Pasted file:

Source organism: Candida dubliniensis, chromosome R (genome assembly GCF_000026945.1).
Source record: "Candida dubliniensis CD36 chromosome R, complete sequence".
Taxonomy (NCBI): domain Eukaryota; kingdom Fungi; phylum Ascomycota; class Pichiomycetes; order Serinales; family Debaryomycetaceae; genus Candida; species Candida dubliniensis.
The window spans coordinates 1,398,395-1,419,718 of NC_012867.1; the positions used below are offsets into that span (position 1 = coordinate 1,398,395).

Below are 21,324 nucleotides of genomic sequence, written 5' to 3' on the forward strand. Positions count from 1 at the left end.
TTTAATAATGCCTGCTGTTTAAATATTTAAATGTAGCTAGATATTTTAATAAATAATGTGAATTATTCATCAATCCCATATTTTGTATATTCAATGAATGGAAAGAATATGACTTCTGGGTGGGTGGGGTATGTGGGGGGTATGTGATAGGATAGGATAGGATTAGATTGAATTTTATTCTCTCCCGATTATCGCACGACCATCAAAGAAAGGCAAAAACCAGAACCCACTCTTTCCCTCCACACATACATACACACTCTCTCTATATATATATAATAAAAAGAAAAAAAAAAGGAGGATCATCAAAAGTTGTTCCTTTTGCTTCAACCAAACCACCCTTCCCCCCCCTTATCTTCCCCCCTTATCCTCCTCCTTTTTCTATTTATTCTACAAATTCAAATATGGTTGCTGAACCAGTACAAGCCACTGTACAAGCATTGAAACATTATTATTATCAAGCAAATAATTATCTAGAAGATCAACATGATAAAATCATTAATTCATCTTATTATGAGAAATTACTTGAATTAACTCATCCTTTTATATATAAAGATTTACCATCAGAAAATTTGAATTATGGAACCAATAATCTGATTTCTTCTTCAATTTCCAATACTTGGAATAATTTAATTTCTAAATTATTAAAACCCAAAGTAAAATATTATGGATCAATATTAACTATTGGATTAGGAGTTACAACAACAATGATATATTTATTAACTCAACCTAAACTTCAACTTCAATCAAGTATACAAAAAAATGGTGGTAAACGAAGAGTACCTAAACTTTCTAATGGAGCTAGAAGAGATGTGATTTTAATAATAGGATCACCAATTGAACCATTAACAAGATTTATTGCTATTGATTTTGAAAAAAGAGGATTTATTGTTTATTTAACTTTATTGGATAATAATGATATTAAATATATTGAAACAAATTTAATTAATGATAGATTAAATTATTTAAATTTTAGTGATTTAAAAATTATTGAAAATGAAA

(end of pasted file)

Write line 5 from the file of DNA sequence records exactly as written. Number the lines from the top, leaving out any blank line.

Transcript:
Below are 21,324 nucleotides of genomic sequence, written 5' to 3' on the forward strand. Positions count from 1 at the left end.